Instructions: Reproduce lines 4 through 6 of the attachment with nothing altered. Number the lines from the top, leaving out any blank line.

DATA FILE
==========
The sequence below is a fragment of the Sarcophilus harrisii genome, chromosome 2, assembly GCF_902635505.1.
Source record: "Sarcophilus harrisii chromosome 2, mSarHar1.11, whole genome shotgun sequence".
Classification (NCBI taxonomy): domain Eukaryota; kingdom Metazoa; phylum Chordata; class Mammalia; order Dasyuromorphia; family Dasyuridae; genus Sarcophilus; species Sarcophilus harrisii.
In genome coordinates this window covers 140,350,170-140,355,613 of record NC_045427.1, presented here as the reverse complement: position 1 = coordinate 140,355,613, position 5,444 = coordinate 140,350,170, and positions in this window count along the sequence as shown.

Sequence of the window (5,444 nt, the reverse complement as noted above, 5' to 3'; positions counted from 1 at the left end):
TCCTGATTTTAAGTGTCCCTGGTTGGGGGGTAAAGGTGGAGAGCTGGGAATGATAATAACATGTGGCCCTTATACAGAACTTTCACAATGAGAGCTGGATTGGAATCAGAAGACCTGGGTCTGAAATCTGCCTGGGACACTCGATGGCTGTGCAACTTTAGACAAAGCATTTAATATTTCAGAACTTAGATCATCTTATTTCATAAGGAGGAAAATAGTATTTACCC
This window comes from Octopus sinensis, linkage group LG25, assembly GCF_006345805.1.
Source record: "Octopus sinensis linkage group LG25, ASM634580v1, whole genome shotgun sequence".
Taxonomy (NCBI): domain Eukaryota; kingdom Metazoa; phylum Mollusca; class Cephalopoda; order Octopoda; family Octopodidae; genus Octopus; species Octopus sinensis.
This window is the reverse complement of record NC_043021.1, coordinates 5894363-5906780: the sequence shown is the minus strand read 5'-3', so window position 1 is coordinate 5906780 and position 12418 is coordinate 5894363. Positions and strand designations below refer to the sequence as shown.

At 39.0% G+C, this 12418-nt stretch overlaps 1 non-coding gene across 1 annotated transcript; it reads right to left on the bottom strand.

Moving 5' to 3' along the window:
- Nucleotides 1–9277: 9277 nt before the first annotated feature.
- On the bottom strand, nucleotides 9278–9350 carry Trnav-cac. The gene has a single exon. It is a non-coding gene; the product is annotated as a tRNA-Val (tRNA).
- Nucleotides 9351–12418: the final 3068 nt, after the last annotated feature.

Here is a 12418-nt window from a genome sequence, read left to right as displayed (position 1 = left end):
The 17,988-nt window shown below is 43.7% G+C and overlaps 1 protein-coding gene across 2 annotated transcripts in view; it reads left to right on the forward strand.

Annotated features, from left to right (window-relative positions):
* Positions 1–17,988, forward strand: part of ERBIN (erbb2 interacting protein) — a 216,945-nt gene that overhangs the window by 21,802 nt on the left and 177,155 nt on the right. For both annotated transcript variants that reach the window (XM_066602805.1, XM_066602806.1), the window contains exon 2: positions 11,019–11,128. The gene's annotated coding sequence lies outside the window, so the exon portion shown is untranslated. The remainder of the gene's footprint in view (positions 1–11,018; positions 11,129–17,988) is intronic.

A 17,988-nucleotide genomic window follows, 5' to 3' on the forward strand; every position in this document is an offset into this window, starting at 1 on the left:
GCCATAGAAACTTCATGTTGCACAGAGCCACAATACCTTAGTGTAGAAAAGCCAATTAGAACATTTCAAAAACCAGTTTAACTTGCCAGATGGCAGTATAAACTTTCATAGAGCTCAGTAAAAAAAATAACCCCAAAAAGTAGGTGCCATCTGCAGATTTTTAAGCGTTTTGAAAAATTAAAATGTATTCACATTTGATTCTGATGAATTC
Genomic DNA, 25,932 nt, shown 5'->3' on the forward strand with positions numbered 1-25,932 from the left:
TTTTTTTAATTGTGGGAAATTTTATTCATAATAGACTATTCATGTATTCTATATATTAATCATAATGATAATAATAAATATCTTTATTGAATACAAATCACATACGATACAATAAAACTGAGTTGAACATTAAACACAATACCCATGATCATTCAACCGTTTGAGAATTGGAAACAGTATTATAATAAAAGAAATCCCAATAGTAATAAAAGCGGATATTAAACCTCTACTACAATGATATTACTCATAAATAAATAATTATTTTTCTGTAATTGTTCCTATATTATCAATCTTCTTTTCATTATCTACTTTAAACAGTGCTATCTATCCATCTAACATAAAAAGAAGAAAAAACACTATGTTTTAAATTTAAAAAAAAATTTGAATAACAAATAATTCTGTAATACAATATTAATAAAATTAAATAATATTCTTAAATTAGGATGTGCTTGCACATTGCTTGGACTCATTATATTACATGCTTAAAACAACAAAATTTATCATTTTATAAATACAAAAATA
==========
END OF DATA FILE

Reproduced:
In genome coordinates this window covers 140,350,170-140,355,613 of record NC_045427.1, presented here as the reverse complement: position 1 = coordinate 140,355,613, position 5,444 = coordinate 140,350,170, and positions in this window count along the sequence as shown.

Sequence of the window (5,444 nt, the reverse complement as noted above, 5' to 3'; positions counted from 1 at the left end):
TCCTGATTTTAAGTGTCCCTGGTTGGGGGGTAAAGGTGGAGAGCTGGGAATGATAATAACATGTGGCCCTTATACAGAACTTTCACAATGAGAGCTGGATTGGAATCAGAAGACCTGGGTCTGAAATCTGCCTGGGACACTCGATGGCTGTGCAACTTTAGACAAAGCATTTAATATTTCAGAACTTAGATCATCTTATTTCATAAGGAGGAAAATAGTATTTACCC